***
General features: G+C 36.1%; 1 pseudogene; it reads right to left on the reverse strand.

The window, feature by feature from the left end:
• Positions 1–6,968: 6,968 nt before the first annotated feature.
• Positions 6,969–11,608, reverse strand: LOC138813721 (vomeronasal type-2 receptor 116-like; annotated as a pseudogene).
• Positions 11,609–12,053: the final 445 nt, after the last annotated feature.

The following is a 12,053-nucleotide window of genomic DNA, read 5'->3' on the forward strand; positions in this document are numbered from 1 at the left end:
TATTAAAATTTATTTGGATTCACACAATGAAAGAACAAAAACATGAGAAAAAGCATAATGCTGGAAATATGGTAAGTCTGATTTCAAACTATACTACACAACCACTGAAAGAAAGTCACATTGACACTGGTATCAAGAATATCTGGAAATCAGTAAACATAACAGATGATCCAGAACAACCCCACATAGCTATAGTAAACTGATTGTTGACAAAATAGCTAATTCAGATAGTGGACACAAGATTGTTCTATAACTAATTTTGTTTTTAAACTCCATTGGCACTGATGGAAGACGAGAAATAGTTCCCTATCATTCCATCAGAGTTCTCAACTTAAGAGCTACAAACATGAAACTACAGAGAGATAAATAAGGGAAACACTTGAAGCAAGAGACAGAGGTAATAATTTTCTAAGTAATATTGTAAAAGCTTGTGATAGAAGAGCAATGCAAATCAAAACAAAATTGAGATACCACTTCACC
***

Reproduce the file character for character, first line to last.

General features: G+C 36.1%; 1 pseudogene; it reads right to left on the reverse strand.

The window, feature by feature from the left end:
• Positions 1–6,968: 6,968 nt before the first annotated feature.
• Positions 6,969–11,608, reverse strand: LOC138813721 (vomeronasal type-2 receptor 116-like; annotated as a pseudogene).
• Positions 11,609–12,053: the final 445 nt, after the last annotated feature.

The following is a 12,053-nucleotide window of genomic DNA, read 5'->3' on the forward strand; positions in this document are numbered from 1 at the left end:
TATTAAAATTTATTTGGATTCACACAATGAAAGAACAAAAACATGAGAAAAAGCATAATGCTGGAAATATGGTAAGTCTGATTTCAAACTATACTACACAACCACTGAAAGAAAGTCACATTGACACTGGTATCAAGAATATCTGGAAATCAGTAAACATAACAGATGATCCAGAACAACCCCACATAGCTATAGTAAACTGATTGTTGACAAAATAGCTAATTCAGATAGTGGACACAAGATTGTTCTATAACTAATTTTGTTTTTAAACTCCATTGGCACTGATGGAAGACGAGAAATAGTTCCCTATCATTCCATCAGAGTTCTCAACTTAAGAGCTACAAACATGAAACTACAGAGAGATAAATAAGGGAAACACTTGAAGCAAGAGACAGAGGTAATAATTTTCTAAGTAATATTGTAAAAGCTTGTGATAGAAGAGCAATGCAAATCAAAACAAAATTGAGATACCACTTCACC